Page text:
Why am I going on about Saint Etienne when I should be talking about Dillard and Clark? Because in the autumn of 2005 I bought a double mix CD called “The Trip: Created by Saint Etienne” which opened my eyes to a ton of great stuff. I’d bought the Tom Middleton “Trip” mix CD a month or so before and that was amazing, the first disc a cool mix of disco and new wave (and the theme from “Picture Box” as a hidden track!!), the second a more downtempo mix including a few 70s kiddies favourites alongside Harpers Bizarre, the Dudley Moore Trio, Dorothy Ashby and Vangelis. (A few years ago I heard this CD being piped into a sauna at a health club I was visiting – it fitted perfectly). Anyway I got the Saint Etienne disc and devoured it. The first disc was cool enough – some Northern Soul, disco, American theme tunes. But disc two was something else. Just look at the track listing – Scott Walker, Dusty Springfield, The Left Banke, Ice, Tim Hardin… soft pop and soft psych, melancholy and gorgeous. Just listening to it all now brings back memories of those days. Obviously records by Queen Anne’s Lace and Orpheus were going to be hard to find but the one song by Dillard and Clark led me to buying a CD with both their late 60s albums on it within a few days.

“The fabulous expedition of Dillard and Clark” was recorded and issued in late ’68. Doug Dillard had left his brothers in the Dillards to their own bluegrass country synthesis. Gene Clark had left the Byrds with his own melancholy heart and had left CBS after a failed solo LP. Dillard and Clark combined their immense talents, surrounded themselves with sympathetic players from the LA scene and made a quiet gem of an album for A&M – also home to the Flying Burrito Brothers, so someone there was on the country rock pulse.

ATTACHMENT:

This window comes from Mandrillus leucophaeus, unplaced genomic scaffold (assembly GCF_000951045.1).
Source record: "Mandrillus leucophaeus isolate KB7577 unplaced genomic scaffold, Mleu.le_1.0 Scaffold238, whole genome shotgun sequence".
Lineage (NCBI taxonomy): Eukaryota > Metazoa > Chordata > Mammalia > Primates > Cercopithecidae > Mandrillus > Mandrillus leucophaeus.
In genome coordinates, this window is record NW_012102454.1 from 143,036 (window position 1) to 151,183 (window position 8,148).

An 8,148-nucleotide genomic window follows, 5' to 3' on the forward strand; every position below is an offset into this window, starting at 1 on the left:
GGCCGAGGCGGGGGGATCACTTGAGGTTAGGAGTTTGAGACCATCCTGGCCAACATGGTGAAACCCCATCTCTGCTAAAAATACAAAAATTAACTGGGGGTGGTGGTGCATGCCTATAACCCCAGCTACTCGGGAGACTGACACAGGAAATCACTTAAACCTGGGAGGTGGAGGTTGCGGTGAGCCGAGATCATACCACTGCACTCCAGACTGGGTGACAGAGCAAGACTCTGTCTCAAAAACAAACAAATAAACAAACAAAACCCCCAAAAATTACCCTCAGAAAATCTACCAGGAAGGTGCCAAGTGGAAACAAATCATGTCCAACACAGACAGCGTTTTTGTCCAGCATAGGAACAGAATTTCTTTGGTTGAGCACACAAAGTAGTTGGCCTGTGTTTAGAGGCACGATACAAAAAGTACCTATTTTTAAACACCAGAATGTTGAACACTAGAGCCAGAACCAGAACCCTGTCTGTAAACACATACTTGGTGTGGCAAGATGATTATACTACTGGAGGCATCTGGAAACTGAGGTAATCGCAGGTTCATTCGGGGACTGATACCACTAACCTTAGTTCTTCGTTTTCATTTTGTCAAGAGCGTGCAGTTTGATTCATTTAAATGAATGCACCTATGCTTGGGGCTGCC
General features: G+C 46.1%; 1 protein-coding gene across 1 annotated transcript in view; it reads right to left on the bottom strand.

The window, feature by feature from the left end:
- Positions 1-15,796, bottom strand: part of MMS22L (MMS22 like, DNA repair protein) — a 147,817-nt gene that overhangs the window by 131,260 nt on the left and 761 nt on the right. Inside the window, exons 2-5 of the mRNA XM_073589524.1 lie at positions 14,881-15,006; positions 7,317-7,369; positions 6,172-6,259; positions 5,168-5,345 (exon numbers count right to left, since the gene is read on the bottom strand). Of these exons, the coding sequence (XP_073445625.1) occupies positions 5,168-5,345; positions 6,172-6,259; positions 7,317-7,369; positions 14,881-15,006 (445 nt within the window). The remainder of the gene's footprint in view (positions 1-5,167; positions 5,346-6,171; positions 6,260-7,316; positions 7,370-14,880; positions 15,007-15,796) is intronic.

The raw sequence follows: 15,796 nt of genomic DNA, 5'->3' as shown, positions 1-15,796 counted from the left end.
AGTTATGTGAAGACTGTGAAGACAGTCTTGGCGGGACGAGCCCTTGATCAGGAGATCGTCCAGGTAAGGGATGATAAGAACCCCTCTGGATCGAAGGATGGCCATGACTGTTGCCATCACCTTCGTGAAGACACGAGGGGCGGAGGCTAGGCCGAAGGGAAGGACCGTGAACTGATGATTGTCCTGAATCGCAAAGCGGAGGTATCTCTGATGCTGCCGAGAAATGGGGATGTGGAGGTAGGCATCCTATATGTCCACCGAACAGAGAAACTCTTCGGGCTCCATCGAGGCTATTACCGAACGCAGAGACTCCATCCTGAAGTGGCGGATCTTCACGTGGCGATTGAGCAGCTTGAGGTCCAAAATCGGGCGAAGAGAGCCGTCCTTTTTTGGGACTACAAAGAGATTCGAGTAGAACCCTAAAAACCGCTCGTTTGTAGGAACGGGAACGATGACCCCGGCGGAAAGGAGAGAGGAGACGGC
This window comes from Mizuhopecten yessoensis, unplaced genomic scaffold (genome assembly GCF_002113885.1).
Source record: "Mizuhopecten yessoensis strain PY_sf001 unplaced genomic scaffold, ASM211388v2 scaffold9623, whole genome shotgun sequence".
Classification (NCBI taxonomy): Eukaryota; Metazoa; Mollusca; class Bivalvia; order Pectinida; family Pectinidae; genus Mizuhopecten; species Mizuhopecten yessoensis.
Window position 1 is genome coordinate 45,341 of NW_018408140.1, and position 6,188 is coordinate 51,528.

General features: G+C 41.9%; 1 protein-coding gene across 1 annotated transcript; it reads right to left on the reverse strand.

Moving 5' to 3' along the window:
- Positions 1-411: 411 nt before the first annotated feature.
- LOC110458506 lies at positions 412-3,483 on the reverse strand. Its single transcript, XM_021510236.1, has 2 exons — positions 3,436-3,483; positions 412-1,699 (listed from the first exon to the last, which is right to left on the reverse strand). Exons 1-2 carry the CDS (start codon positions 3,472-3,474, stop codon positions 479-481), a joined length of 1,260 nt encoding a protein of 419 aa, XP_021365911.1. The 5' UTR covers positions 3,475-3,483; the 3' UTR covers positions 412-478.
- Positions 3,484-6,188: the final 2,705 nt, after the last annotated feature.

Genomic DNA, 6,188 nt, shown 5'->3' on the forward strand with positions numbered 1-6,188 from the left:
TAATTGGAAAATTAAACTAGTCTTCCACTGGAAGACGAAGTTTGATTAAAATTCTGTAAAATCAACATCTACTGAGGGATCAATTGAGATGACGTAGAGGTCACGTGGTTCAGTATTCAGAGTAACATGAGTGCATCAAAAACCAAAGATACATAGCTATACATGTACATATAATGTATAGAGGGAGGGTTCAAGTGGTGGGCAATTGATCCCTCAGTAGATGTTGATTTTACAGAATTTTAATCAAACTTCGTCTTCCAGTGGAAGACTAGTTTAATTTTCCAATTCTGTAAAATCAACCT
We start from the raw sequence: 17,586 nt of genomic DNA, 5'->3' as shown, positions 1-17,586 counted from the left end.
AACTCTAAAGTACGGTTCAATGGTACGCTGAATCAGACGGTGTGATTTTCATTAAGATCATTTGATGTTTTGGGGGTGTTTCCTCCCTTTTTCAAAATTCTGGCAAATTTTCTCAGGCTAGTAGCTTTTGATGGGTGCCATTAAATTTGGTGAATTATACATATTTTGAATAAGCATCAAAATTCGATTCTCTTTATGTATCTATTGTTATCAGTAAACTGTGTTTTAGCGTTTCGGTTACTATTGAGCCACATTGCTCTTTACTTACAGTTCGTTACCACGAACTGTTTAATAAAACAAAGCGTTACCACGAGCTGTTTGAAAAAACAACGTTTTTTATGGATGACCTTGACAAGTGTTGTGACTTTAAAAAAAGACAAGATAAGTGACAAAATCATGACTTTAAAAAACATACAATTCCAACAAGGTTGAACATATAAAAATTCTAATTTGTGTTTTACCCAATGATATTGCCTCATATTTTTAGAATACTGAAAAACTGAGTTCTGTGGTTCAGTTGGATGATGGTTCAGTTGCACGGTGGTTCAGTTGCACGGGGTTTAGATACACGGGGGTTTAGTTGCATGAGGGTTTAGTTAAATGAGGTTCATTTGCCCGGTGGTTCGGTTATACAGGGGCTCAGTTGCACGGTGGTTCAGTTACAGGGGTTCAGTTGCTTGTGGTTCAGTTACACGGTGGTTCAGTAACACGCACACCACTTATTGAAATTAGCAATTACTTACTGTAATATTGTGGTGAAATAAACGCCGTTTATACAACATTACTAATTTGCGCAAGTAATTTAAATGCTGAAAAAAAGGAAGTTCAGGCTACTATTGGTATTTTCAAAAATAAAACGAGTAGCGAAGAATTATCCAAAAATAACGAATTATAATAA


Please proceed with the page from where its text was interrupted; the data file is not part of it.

It opens with “Out on the side”, like a gentle Dylan song – all Al Kooper organ fills, lots of guitars and gentle drums, but with Byrds style harmonies. And Gene Clark is singing like a sad angel. “She darked the sun” is more traditional country, all fiddle and mandolin, while “Don’t come rollin'” is Dillard’s show piece, fast and breezy but the words have a post-hippy sentiment… “We can have love and peace if we want, it’s a state of mind, no more”. So far so straightforward – country or rock. Then the two start merging. “Train leaves here this mornin'” is slower and is a list of mistakes – bad contracts, being in the wrong place, strange parties – but Clark and the other musicians sing and play with such warmth and love, it sounds like they are just sitting in a circle playing for themselves. (A song so great not even the Eagles can ruin it). “With care from someone” sounds like it’s lifting chunks from the verse of “A taste of honey” (that descending bass and ascending melody) but resolves into a joyous harmony chorus. “The radio song” adds an electric harpsichord to the instrumental mix and is full of heartache. “Git it on brother” is more traditional country but “In the plan” is questioning existence and deep thoughts while the closing “Something’s wrong” harks back to Clark’s childhood and innocence and compares it to his current existence which is found wanting, all the while the music matches these thoughts, lots of minor chords and sad melodies.